Victims' Voices Heard In Tampa This Week
Tampa kicked off its recognition of National Crime Victims Rights Week on Monday morning with a proclamation ceremony led by state law enforcement leaders.
Horrifically violent stories were overshadowed by tales of community and overcoming Monday morning as State's Attorney Mark Ober led the opening ceremony of National Crime Victims Rights Week.
The program, held at the Hillsborough County Center in downtown Tampa, focused on the plight of victims and their families who have suffered from violent crimes and the organizations that help the victims in their darkest hours. Along with the ceremony was a victim assistance information and resource fair outlining the duties of the Victim Assistance Program.
"The amount of people we see being affected by the violence that tears at the fabric of our society is sometimes overwhelming to those of us in the law enforcement community," Ober said. "But it is reassuring to know that there are people who are there for those who suffer and can provide them the sense of community they need."
Attorney General Pam Bondi was on hand to share her extensive experience in dealing with victims. Bondi applauded the efforts of Hillsborough County and the Victim Assistance Program, saying that Tampa can serve as an example of "how it should work."
"What makes Hillsborough County unique is that we have taken a team approach, from the attorneys that work the cases to the police; everyone cares about victims," Bondi said. "You don't see that everywhere. As a prosecutor I've seen the way the victims advocates guide the families and victims of crime through the legal system. What they do is so important and part of what makes this community great."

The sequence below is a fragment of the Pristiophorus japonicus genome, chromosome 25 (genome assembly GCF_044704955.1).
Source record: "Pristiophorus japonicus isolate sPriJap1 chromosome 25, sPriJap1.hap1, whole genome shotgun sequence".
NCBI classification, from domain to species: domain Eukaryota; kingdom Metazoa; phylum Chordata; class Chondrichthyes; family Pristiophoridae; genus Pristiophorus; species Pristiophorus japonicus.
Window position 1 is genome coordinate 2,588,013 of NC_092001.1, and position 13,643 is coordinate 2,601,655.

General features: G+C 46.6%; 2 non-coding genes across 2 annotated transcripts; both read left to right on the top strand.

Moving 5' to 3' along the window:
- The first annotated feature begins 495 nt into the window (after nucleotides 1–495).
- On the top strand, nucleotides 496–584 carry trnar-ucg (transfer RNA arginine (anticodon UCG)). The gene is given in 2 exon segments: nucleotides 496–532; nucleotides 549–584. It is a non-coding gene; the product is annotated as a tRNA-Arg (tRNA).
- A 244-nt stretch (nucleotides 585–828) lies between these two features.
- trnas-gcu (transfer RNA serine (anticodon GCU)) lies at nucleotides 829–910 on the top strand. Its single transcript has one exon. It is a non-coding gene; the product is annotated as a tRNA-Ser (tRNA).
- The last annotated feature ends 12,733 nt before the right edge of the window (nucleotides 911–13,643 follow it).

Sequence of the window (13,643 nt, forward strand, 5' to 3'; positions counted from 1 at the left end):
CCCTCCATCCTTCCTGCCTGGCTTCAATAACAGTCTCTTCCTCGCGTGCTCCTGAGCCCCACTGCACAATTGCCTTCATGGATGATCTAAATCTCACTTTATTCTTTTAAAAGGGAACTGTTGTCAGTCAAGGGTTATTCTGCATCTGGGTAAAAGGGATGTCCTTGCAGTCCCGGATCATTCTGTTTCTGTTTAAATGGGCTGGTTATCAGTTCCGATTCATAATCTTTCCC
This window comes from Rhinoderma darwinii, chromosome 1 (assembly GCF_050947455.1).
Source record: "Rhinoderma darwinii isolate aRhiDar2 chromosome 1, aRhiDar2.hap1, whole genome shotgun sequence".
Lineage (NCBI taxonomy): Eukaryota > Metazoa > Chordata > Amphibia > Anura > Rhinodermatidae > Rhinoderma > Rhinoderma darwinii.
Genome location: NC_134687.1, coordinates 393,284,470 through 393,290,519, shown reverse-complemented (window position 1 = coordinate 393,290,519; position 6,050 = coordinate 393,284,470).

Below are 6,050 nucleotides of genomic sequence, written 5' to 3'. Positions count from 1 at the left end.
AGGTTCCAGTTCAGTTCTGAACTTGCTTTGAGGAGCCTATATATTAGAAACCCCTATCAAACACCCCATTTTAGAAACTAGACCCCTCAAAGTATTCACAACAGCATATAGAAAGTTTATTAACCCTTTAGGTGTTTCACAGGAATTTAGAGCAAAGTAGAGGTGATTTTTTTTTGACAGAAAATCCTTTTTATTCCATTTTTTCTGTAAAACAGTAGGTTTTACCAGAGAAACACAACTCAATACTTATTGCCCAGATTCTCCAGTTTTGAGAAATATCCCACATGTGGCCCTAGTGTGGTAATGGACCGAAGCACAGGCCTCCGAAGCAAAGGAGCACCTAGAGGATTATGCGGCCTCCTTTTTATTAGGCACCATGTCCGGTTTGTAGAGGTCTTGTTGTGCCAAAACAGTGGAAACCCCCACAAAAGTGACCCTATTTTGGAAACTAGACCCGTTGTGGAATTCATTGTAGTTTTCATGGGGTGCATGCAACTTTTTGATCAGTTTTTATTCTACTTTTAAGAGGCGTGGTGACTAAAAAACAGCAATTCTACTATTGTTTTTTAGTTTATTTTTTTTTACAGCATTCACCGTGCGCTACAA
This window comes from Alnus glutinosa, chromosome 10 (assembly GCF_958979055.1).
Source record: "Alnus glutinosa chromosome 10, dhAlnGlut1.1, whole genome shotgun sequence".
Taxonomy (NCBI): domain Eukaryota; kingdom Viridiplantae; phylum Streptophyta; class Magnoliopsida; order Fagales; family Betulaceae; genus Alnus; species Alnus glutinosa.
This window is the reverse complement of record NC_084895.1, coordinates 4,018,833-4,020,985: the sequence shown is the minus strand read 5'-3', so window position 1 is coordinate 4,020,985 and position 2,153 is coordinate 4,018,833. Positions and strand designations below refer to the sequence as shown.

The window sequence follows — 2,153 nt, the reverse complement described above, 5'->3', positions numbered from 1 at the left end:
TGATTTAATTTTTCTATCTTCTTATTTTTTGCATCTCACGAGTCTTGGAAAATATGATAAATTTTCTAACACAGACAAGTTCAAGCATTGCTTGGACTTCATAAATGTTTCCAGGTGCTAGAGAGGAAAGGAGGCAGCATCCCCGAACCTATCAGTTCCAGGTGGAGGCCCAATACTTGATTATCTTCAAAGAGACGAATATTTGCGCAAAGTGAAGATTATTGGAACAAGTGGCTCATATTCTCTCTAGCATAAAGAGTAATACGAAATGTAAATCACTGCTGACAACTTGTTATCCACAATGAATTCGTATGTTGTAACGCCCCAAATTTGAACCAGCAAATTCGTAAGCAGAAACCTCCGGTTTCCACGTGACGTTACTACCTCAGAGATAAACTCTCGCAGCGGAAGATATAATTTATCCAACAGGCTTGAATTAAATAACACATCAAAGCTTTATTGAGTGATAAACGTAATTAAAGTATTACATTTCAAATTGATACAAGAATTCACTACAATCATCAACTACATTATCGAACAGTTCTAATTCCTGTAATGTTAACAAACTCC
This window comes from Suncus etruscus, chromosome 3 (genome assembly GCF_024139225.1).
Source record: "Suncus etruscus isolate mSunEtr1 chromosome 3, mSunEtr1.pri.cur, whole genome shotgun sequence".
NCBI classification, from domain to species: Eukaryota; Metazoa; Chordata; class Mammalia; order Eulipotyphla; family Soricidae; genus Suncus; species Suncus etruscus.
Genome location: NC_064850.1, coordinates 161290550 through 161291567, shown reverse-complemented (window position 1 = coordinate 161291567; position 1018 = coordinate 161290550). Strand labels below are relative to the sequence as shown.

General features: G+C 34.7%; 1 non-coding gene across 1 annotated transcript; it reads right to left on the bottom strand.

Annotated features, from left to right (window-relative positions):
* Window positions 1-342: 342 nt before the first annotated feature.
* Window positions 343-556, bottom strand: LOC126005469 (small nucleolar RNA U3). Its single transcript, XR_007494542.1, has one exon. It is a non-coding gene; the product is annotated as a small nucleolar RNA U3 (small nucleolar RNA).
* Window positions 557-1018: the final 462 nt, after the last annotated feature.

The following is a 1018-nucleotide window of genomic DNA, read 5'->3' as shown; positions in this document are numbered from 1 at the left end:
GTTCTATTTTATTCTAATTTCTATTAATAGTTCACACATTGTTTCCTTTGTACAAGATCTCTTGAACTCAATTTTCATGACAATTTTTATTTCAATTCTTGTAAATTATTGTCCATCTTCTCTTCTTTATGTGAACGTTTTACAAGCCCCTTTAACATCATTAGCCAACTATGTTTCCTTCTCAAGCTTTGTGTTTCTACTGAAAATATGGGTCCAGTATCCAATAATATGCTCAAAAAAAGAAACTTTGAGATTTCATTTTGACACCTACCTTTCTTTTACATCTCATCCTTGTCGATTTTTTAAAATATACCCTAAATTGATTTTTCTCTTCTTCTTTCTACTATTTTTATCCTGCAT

On hand to speak about their horrific experiences and the people who saw them through the tough times were guest speakers Audrey Mabry and Cindy Roberts.
Mabry is the survivor of a vile case of domestic violence in Apollo Beach where her husband attacked her with a hammer before proceeding to cover her in gasoline and set her on fire. She suffered burns on over 80 percent of her body and was initially expected to die, but has become an outspoken advocate against domestic violence.
"I was able to survive because of the support of this entire community," Mabry said. "Margaret Lang from the Victim Assistance Program was there with me every step of the way and was a huge part of my recovery. But something that weighs on my heart is the lack of support for the families of people who are convicted of crimes, because they too are victims of the actions of their loved ones."
Roberts is the widow of fallen Tampa Police Department Cpl. Michael Roberts, who was killed in the line of duty in 2009. She spoke highly of the people who saw her through the legal process but recognized that improvements could still be made.
"To have an advocate during the process gives you someone to hold your hand, pat you on the back and help you find something simple like a quiet place to sit in between courtroom proceedings," Roberts said. "We are not the leaders in this area just yet in Florida, however. There are improvements that could be made at courthouses around the country for families of victims, but hopefully here in Florida we don't stop fighting to improve what we have to offer those who have to live as victims."